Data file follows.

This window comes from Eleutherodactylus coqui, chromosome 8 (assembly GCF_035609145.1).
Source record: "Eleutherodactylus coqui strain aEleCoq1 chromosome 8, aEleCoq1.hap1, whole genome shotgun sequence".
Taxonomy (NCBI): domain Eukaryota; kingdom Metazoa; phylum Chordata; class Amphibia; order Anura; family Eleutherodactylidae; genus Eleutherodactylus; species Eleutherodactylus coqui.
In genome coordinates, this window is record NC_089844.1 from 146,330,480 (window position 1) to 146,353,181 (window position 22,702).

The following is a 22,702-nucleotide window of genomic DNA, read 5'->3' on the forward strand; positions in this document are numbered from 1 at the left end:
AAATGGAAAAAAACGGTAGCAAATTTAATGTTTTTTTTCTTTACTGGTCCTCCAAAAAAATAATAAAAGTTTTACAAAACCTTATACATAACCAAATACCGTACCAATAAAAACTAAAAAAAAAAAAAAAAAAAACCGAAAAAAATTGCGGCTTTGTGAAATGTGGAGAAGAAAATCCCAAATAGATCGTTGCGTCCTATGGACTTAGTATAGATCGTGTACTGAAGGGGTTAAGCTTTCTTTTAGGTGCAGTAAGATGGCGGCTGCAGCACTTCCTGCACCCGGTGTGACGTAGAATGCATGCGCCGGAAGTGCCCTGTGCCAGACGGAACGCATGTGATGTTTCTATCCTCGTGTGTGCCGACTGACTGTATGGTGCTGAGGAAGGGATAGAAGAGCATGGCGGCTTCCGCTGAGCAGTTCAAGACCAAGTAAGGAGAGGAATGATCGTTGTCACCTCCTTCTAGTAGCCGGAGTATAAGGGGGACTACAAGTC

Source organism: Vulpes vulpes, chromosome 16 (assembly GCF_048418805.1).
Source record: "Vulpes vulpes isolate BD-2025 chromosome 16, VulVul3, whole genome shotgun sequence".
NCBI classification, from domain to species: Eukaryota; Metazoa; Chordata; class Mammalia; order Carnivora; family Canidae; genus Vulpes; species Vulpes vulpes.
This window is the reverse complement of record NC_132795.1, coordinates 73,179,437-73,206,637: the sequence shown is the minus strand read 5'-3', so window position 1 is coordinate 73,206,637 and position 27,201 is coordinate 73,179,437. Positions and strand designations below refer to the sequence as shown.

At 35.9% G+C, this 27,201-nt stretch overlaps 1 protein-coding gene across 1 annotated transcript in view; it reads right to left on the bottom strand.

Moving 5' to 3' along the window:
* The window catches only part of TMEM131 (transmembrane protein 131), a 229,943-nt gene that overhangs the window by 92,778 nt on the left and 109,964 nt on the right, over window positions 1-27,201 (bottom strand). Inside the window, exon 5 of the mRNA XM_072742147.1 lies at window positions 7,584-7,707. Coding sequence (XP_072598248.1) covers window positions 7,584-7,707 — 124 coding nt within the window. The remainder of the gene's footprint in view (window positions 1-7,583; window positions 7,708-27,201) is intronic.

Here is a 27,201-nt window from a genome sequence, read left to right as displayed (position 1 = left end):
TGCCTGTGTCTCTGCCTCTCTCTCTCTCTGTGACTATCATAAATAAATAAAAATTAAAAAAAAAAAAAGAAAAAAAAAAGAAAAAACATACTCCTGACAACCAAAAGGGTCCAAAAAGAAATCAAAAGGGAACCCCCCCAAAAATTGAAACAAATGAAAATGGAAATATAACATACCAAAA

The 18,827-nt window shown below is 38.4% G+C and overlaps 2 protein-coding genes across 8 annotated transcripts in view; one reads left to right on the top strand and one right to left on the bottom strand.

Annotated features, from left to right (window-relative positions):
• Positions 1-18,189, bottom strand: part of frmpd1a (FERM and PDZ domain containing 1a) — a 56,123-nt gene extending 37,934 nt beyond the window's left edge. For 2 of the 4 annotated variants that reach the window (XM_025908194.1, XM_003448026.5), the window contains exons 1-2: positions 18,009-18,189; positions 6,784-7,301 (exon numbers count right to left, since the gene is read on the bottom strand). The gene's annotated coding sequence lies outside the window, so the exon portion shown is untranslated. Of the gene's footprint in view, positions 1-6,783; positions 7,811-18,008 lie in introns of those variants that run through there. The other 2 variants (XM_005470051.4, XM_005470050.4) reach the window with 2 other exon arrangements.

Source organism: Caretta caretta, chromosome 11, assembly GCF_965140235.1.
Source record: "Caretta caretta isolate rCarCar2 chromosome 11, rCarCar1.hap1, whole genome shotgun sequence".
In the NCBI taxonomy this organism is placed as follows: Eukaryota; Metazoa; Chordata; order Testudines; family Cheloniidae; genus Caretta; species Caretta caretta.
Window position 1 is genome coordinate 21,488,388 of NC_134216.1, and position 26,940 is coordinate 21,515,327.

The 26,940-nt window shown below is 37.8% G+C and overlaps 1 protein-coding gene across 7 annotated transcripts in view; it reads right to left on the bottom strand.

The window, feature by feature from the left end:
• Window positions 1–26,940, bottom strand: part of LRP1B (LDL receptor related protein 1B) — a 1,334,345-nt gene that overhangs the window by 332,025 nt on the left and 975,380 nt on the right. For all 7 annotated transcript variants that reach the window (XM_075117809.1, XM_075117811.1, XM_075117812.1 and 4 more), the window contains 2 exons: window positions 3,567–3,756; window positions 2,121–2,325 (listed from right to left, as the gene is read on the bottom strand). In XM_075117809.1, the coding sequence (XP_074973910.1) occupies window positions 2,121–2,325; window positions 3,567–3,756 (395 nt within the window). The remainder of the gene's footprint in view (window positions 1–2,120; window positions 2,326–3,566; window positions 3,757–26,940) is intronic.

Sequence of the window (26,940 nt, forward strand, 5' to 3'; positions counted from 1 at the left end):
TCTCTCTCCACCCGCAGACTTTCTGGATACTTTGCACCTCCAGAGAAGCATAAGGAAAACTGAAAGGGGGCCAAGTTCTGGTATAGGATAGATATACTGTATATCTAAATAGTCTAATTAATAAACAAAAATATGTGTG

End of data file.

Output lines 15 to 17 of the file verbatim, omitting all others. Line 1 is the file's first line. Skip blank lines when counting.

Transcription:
TGCCTGTGTCTCTGCCTCTCTCTCTCTCTGTGACTATCATAAATAAATAAAAATTAAAAAAAAAAAAAGAAAAAAAAAAGAAAAAACATACTCCTGACAACCAAAAGGGTCCAAAAAGAAATCAAAAGGGAACCCCCCCAAAAATTGAAACAAATGAAAATGGAAATATAACATACCAAAA

The 18,827-nt window shown below is 38.4% G+C and overlaps 2 protein-coding genes across 8 annotated transcripts in view; one reads left to right on the top strand and one right to left on the bottom strand.

Annotated features, from left to right (window-relative positions):